Challenge Hull Week 5


Coffee dregs…

365/17. Daily notes from the City of Culture.

Lines of Thought at the University of Hull

Finally went to see Lines of Thought, the British Museum’s touring exhibition currently in the Brynmor Jones Library exhibition space at the University of Hull. “The greatest gathering of artistic talent ever seen in Hull, in one exhibition,” revealing some of the creative process of Michelangelo, Rembrandt, Dürer, Degas and a load of other big names.

Having stared up at the ceiling of the Sistine Chapel a couple of weeks ago, I’m still going through a period of reacclimatising when it comes to looking at anything not on an epic scale, but it was very interesting to see these drawings, etchings, sketches and doodles. I had to stop short of telling everyone in the room, as a I looked at Michelangelo’s Studies for the Last Judgement, that I’d seen the finished product, and it was a lot more mind-blowing than the black chalk on paper I was looking at.

I was most enamoured by the work of a writer. Victor Hugo produced nearly 3,000 drawings in his lifetime, which provided the impetus to let his imagination run riot when it came to putting pen to paper and his words in the right order. I love his choice of materials – soot, the occasional bit of ink and, most impressively, the dregs of his coffee.

I said to a woman staring at Hugo’s Landscape With A Castle (1857) that I now knew what I could do with all that leftover coffee that lurks at the bottom of mugs I have next to my laptop. “Ah yes,” she said, “but could you do something that good with them?” She’s clearly not seen the self portrait I did for #challengehull otherwise she’d have known the answer.


365/17. Daily notes from the City of Culture.

Worth remembering, in the clamour for tickets…

“I am afraid that our eyes are bigger than our stomachs, and that we have more curiosity than understanding. We grasp at everything, but catch nothing except wind.”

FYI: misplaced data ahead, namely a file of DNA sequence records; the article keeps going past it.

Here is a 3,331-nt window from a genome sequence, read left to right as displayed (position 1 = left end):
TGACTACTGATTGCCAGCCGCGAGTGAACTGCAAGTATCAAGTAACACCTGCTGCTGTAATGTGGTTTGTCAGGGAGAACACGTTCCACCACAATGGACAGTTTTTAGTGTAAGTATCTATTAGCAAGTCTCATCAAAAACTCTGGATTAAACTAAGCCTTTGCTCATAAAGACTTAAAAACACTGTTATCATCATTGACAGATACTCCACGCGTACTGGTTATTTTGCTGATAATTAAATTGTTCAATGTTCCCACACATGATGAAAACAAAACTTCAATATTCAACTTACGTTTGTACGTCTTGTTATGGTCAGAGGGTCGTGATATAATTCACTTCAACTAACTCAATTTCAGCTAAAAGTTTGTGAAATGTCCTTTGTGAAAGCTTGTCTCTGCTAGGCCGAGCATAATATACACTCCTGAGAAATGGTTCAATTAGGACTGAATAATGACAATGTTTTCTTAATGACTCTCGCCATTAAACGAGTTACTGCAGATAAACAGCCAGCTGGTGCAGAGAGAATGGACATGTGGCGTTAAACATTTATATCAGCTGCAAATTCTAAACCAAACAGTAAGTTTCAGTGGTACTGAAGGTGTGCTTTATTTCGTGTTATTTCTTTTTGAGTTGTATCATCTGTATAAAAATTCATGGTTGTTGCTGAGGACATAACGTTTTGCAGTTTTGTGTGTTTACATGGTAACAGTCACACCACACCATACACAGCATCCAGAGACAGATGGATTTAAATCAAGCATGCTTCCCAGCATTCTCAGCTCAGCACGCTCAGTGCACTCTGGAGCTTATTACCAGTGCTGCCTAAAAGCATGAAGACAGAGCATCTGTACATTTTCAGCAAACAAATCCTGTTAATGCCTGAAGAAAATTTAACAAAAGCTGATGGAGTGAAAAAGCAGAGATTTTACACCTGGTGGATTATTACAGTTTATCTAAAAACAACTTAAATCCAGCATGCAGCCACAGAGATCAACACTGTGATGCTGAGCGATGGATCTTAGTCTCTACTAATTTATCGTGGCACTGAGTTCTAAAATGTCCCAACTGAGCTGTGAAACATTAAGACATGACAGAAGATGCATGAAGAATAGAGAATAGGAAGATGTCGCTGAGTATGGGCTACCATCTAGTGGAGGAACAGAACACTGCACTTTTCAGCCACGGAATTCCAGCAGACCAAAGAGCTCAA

Michel de Montaigne, The Complete Essays

City of vultures…

365/17. Daily notes from the City of Culture.

“You ever get the feeling the world’s filling up with bastards? I do. What I want to know is what happens when all the bastards run out of people to crap on? What happens when all that’s left in the world is bastards? . .”

William Hoffman – A Place For My Head

Heads Up Festival tickets…

365/17. Daily notes from the City of Culture.

We’ve got another Heads Up Festival on the way. This will be number eight and the festival’s now in its fourth year. Yeah, we were doing culture in Hull before it was fashionable. Tickets are on sale. Theatre Ad Infinitum, Tom Penn, Shannon Yee and Will Dickie are all coming to Hull because of us (and Battersea Arts Centre, and the desire of those artists to rock up here). And we’ve also got Theatre Hullabaloo, Blazons and Indigo Moon too. Not too shabby at all.


365/17. Daily notes from the City of Culture.


So off we trotted to the Ferens, to see where a £5.2m revamp and the £1.6m acquisition of a 14th-century painting by Pietro Lorenzetti gets you.

We’ve been in Rome, so everything seems small, especially a panel from an altarpiece. And the lighting ensures there’s an inescapable glare that means you have to look at Christ Between Saint Paul and Saint Peter side-on, or squint a lot, to actually see the thing properly. But I like it. And the pieces of work in the room around it provide the context to its value. Obviously the money would have been better spent on ensuring bin collections in the city are increased*.

The gallery does look and feel fab, I like the re-positioning of the shop and the entrance feels more welcoming and open but the Ferens also remains the familiar old place that we’ve slid around the floors of for years. Can’t help feeling that paint’s more expensive that when I last purchased any but whoever picked from the swatches at the DIY shop made the right choice of colour for the walls.